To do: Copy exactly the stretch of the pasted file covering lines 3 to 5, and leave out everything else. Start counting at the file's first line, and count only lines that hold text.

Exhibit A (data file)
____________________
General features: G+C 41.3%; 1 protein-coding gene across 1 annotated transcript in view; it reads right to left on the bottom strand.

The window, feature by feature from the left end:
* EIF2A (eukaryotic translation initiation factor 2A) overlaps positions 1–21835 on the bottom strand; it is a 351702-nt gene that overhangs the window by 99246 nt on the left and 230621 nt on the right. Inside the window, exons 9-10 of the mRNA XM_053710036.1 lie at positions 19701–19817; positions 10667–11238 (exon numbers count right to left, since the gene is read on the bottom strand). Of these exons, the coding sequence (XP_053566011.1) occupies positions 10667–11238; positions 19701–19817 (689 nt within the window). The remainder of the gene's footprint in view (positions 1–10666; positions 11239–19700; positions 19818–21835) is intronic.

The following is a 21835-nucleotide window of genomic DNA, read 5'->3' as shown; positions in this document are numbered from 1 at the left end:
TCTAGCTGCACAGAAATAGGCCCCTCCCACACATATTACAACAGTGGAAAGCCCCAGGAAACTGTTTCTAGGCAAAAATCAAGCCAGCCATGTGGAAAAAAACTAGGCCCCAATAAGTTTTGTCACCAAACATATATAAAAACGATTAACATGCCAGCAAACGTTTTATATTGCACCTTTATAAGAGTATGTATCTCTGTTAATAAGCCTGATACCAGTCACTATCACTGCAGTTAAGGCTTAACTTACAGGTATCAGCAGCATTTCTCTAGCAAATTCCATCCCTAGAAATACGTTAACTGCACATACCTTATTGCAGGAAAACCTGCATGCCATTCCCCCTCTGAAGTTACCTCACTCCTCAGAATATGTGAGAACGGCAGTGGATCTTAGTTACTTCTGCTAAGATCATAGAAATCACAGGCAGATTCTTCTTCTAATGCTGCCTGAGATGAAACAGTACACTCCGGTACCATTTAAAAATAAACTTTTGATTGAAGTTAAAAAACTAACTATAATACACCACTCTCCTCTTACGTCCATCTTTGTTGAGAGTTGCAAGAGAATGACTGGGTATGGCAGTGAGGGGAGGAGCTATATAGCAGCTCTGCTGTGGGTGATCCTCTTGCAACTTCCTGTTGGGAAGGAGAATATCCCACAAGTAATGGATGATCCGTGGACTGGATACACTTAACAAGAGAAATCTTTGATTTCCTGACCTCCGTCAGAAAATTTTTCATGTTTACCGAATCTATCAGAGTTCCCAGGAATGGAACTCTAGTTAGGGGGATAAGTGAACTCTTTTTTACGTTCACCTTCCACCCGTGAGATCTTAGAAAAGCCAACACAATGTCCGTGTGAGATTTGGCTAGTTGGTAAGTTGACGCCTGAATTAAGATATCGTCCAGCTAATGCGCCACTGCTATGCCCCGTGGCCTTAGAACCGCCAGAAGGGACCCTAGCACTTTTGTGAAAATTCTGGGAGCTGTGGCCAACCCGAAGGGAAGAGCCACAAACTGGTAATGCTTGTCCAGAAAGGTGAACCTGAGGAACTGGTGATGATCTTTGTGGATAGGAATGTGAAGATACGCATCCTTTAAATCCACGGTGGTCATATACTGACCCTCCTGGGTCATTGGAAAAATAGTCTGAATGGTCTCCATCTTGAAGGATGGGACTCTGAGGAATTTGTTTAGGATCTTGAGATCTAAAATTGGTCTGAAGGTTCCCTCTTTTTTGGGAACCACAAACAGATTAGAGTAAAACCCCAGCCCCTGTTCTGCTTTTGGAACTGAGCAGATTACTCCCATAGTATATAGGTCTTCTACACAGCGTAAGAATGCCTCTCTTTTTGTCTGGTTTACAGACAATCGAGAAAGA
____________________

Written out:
* EIF2A (eukaryotic translation initiation factor 2A) overlaps positions 1–21835 on the bottom strand; it is a 351702-nt gene that overhangs the window by 99246 nt on the left and 230621 nt on the right. Inside the window, exons 9-10 of the mRNA XM_053710036.1 lie at positions 19701–19817; positions 10667–11238 (exon numbers count right to left, since the gene is read on the bottom strand). Of these exons, the coding sequence (XP_053566011.1) occupies positions 10667–11238; positions 19701–19817 (689 nt within the window). The remainder of the gene's footprint in view (positions 1–10666; positions 11239–19700; positions 19818–21835) is intronic.

The following is a 21835-nucleotide window of genomic DNA, read 5'->3' as shown; positions in this document are numbered from 1 at the left end:
TCTAGCTGCACAGAAATAGGCCCCTCCCACACATATTACAACAGTGGAAAGCCCCAGGAAACTGTTTCTAGGCAAAAATCAAGCCAGCCATGTGGAAAAAAACTAGGCCCCAATAAGTTTTGTCACCAAACATATATAAAAACGATTAACATGCCAGCAAACGTTTTATATTGCACCTTTATAAGAGTATGTATCTCTGTTAATAAGCCTGATACCAGTCACTATCACTGCAGTTAAGGCTTAACTTACAGGTATCAGCAGCATTTCTCTAGCAAATTCCATCCCTAGAAATACGTTAACTGCACATACCTTATTGCAGGAAAACCTGCATGCCATTCCCCCTCTGAAGTTACCTCACTCCTCAGAATATGTGAGAACGGCAGTGGATCTTAGTTACTTCTGCTAAGATCATAGAAATCACAGGCAGATTCTTCTTCTAATGCTGCCTGAGATGAAACAGTACACTCCGGTACCATTTAAAAATAAACTTTTGATTGAAGTTAAAAAACTAACTATAATACACCACTCTCCTCTTACGTCCATCTTTGTTGAGAGTTGCAAGAGAATGACTGGGTATGGCAGTGAGGGGAGGAGCTATATAGCAGCTCTGCTGTGGGTGATCCTCTTGCAACTTCCTGTTGGGAAGGAGAATATCCCACAAGTAATGGATGATCCGTGGACTGGATACACTTAACAAGAGAAATCTTTGATTTCCTGACCTCCGTCAGAAAATTTTTCATGTTTACCGAATCTATCAGAGTTCCCAGGAATGGAACTCTAGTTAGGGGGATAAGTGAACTCTTTTTTACGTTCACCTTCCACCCGTGAGATCTTAGAAAAGCCAACACAATGTCCGTGTGAGATTTGGCTAGTTGGTAAGTTGACGCCTGAATTAAGATATCGTCCAGCTAATGCGCCACTGCTATGCCCCGTGGCCTTAGAACCGCCAGAAGGGACCCTAGCACTTTTGTGAAAATTCTGGGAGCTGTGGCCAACCCGAAGGGAAGAGCCACAAACTGGTAATGCTTGTCCAGAAAGGTGAACCTGAGGAACTGGTGATGATCTTTGTGGATAGGAATGTGAAGATACGCATCCTTTAAATCCACGGTGGTCATATACTGACCCTCCTGGGTCATTGGAAAAATAGTCTGAATGGTCTCCATCTTGAAGGATGGGACTCTGAGGAATTTGTTTAGGATCTTGAGATCTAAAATTGGTCTGAAGGTTCCCTCTTTTTTGGGAACCACAAACAGATTAGAGTAAAACCCCAGCCCCTGTTCTGCTTTTGGAACTGAGCAGATTACTCCCATAGTATATAGGTCTTCTACACAGCGTAAGAATGCCTCTCTTTTTGTCTGGTTTACAGACAATCGAGAAAGA